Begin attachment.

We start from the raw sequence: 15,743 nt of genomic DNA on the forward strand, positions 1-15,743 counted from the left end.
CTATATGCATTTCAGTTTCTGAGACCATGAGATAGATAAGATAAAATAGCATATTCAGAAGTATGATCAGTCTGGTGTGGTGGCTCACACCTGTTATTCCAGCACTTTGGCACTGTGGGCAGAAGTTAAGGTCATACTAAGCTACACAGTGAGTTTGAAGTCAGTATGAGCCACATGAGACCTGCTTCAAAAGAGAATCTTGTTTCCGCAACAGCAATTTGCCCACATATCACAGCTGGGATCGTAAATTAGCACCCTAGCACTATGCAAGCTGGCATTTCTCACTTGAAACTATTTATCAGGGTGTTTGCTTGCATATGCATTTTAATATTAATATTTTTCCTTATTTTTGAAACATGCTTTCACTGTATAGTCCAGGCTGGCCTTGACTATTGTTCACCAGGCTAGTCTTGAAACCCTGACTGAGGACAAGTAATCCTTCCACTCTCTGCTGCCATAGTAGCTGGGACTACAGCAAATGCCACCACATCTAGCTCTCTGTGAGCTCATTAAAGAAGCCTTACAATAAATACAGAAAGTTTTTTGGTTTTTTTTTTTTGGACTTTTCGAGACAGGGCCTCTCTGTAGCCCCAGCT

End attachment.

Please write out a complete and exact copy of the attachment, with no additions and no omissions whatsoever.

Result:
We start from the raw sequence: 15,743 nt of genomic DNA on the forward strand, positions 1-15,743 counted from the left end.
CTATATGCATTTCAGTTTCTGAGACCATGAGATAGATAAGATAAAATAGCATATTCAGAAGTATGATCAGTCTGGTGTGGTGGCTCACACCTGTTATTCCAGCACTTTGGCACTGTGGGCAGAAGTTAAGGTCATACTAAGCTACACAGTGAGTTTGAAGTCAGTATGAGCCACATGAGACCTGCTTCAAAAGAGAATCTTGTTTCCGCAACAGCAATTTGCCCACATATCACAGCTGGGATCGTAAATTAGCACCCTAGCACTATGCAAGCTGGCATTTCTCACTTGAAACTATTTATCAGGGTGTTTGCTTGCATATGCATTTTAATATTAATATTTTTCCTTATTTTTGAAACATGCTTTCACTGTATAGTCCAGGCTGGCCTTGACTATTGTTCACCAGGCTAGTCTTGAAACCCTGACTGAGGACAAGTAATCCTTCCACTCTCTGCTGCCATAGTAGCTGGGACTACAGCAAATGCCACCACATCTAGCTCTCTGTGAGCTCATTAAAGAAGCCTTACAATAAATACAGAAAGTTTTTTGGTTTTTTTTTTTTGGACTTTTCGAGACAGGGCCTCTCTGTAGCCCCAGCT